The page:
A man, a plan, a canal — Antarctica
Even as someone who spends most of her time thinking about climate change, it’s easy for me to forget about the looming danger of changes happening at the bottom of the earth. But Lewis Pugh, a British endurance swimmer and ocean advocate, doesn’t want anyone to forget about the melting glaciers of Antarctica, and to get our attention, he decided to go for a swim.
On January 23, Pugh, who’s 50, became the first person to swim in one of the supraglacial lakes of East Antarctica. These are lakes and rivers that form on the surface of thick glacial ice as it melts from above. A study of supraglacial lakes in Antarctica published last fall found more than 65,000 of them at the peak of the summer melt season in January 2017. Most of the lakes were spotted on the ice shelf, the part of the glacier that hangs over the ocean and is not grounded on the seafloor, making it more vulnerable to calving (i.e., falling off).
In nothing but a swim cap and a Speedo, Pugh dove into water that was just above 32 degrees F and swam for 10 minutes. As he navigated the channel, a chunk of ice cracked and sent an ominous “boom” through the water.
“I swam here today as we are in a climate emergency. We need immediate action from all nations to protect our planet,” Pugh told the BBC. The stunt was part of a larger campaign to create a marine protected area in East Antarctica.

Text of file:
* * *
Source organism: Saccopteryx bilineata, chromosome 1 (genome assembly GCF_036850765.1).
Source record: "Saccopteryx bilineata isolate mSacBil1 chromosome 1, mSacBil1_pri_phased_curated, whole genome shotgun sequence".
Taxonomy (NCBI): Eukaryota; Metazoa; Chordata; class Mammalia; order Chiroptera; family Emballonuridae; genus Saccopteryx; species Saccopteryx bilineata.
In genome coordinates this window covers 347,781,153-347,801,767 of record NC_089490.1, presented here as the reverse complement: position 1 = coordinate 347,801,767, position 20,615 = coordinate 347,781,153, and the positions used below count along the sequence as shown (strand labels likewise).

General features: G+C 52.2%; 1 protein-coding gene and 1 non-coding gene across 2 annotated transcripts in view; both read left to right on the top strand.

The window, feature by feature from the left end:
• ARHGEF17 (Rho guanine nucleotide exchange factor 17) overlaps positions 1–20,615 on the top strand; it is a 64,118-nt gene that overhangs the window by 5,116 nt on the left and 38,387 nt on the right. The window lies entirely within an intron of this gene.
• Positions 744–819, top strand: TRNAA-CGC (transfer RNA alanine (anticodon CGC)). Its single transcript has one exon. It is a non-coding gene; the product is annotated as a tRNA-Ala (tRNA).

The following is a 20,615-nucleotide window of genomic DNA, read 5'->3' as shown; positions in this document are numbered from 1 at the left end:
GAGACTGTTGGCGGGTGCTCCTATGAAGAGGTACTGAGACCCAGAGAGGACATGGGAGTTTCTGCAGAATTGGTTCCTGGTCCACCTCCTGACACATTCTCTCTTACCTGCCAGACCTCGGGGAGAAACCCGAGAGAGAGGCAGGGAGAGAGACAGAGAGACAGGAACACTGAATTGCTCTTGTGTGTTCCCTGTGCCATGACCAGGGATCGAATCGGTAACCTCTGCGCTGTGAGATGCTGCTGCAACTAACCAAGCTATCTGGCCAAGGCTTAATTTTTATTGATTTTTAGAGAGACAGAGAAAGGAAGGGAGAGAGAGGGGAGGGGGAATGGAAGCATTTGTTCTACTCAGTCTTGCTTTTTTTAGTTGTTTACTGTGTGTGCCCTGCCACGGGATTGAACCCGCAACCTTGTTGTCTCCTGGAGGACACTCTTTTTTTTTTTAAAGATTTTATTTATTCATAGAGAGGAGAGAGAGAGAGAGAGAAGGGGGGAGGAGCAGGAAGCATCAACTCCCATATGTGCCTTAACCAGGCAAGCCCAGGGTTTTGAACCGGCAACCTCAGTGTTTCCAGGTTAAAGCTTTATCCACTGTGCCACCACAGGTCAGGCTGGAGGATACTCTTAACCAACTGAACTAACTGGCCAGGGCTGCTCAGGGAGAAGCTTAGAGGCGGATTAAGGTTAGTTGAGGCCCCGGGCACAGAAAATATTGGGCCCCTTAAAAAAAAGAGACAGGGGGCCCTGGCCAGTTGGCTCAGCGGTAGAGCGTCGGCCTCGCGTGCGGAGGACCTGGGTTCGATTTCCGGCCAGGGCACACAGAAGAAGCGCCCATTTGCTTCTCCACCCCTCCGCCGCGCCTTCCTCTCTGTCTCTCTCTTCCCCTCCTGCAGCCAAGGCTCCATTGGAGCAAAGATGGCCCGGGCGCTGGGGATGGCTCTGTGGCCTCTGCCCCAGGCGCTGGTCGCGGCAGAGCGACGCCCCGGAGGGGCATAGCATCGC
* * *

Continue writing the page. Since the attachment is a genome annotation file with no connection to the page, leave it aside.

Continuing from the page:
Pugh’s icy swim wasn’t the only first near the South Pole this month. Across the continent, in West Antarctica, scientists deployed at the Thwaites Glacier made the first observations of a pool of warm water melting the ice from below. Scientists drilled through the ice right near the “grounding zone,” the boundary between the part of the glacier that’s resting on the seafloor and the part of it that extends over the open ocean, forming a shelf. They measured temperatures below the ice of more than 2 degrees F above the freezing point of the seawater.
“The fact that such warm water was just now recorded by our team along a section of Thwaites grounding zone where we have known the glacier is melting suggests that it may be undergoing an unstoppable retreat that has huge implications for global sea-level rise,” said David Holland, director of New York University’s Environmental Fluid Dynamics Laboratory, in a press release.
The Thwaites Glacier, which is about the size of Florida, holds the rest of the West Antarctic Ice Sheet together. The collapse of Thwaites alone could lead to about 3 feet of sea-level rise. If you, like me, don’t think about melting glaciers nearly enough, here’s a helpful tool from NOAA that will help you visualize what your neighborhood will look like if that happens.
In addition to the temperature measurement, scientists also sent a camera down to the grounding zone for the first time and captured footage of the ice melting from beneath. “There are a few places where you can see streams of particles coming off the glaciers, textures and particles that tell us it’s melting pretty quickly and irregularly,” Britney Schmidt, a glaciologist at the Georgia Institute of Technology, told the Atlantic.
Antarctica’s glaciers are melting from above and below, like a Popsicle that you just can’t lick fast enough to keep under control.